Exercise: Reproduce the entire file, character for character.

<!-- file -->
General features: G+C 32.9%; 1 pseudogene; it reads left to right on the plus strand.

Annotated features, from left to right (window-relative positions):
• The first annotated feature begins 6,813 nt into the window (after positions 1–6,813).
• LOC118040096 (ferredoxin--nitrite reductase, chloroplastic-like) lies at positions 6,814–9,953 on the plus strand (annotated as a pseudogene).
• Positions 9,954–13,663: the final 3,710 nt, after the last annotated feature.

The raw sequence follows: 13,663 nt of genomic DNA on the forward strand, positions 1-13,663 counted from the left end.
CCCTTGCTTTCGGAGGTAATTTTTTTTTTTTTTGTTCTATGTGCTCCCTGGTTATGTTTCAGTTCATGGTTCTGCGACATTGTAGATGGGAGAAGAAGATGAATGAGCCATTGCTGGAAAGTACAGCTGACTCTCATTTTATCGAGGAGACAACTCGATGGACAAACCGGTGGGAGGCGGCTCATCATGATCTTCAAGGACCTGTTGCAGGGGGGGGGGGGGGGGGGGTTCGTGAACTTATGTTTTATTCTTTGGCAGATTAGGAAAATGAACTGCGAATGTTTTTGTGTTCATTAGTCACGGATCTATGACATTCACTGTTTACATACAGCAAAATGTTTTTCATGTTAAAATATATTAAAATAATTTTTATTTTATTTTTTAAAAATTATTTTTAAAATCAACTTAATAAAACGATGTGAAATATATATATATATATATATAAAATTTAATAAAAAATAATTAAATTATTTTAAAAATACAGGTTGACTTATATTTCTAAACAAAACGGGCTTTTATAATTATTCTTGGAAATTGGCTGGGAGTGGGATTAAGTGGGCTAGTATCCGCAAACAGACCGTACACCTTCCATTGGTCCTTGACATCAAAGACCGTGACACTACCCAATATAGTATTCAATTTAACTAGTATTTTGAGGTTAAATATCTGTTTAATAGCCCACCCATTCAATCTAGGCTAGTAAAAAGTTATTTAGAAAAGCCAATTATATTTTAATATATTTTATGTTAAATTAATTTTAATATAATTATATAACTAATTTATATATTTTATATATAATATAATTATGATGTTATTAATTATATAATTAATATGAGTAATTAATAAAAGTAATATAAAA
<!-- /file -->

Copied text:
General features: G+C 32.9%; 1 pseudogene; it reads left to right on the plus strand.

Annotated features, from left to right (window-relative positions):
• The first annotated feature begins 6,813 nt into the window (after positions 1–6,813).
• LOC118040096 (ferredoxin--nitrite reductase, chloroplastic-like) lies at positions 6,814–9,953 on the plus strand (annotated as a pseudogene).
• Positions 9,954–13,663: the final 3,710 nt, after the last annotated feature.

The raw sequence follows: 13,663 nt of genomic DNA on the forward strand, positions 1-13,663 counted from the left end.
CCCTTGCTTTCGGAGGTAATTTTTTTTTTTTTTGTTCTATGTGCTCCCTGGTTATGTTTCAGTTCATGGTTCTGCGACATTGTAGATGGGAGAAGAAGATGAATGAGCCATTGCTGGAAAGTACAGCTGACTCTCATTTTATCGAGGAGACAACTCGATGGACAAACCGGTGGGAGGCGGCTCATCATGATCTTCAAGGACCTGTTGCAGGGGGGGGGGGGGGGGGGGTTCGTGAACTTATGTTTTATTCTTTGGCAGATTAGGAAAATGAACTGCGAATGTTTTTGTGTTCATTAGTCACGGATCTATGACATTCACTGTTTACATACAGCAAAATGTTTTTCATGTTAAAATATATTAAAATAATTTTTATTTTATTTTTTAAAAATTATTTTTAAAATCAACTTAATAAAACGATGTGAAATATATATATATATATATATAAAATTTAATAAAAAATAATTAAATTATTTTAAAAATACAGGTTGACTTATATTTCTAAACAAAACGGGCTTTTATAATTATTCTTGGAAATTGGCTGGGAGTGGGATTAAGTGGGCTAGTATCCGCAAACAGACCGTACACCTTCCATTGGTCCTTGACATCAAAGACCGTGACACTACCCAATATAGTATTCAATTTAACTAGTATTTTGAGGTTAAATATCTGTTTAATAGCCCACCCATTCAATCTAGGCTAGTAAAAAGTTATTTAGAAAAGCCAATTATATTTTAATATATTTTATGTTAAATTAATTTTAATATAATTATATAACTAATTTATATATTTTATATATAATATAATTATGATGTTATTAATTATATAATTAATATGAGTAATTAATAAAAGTAATATAAAA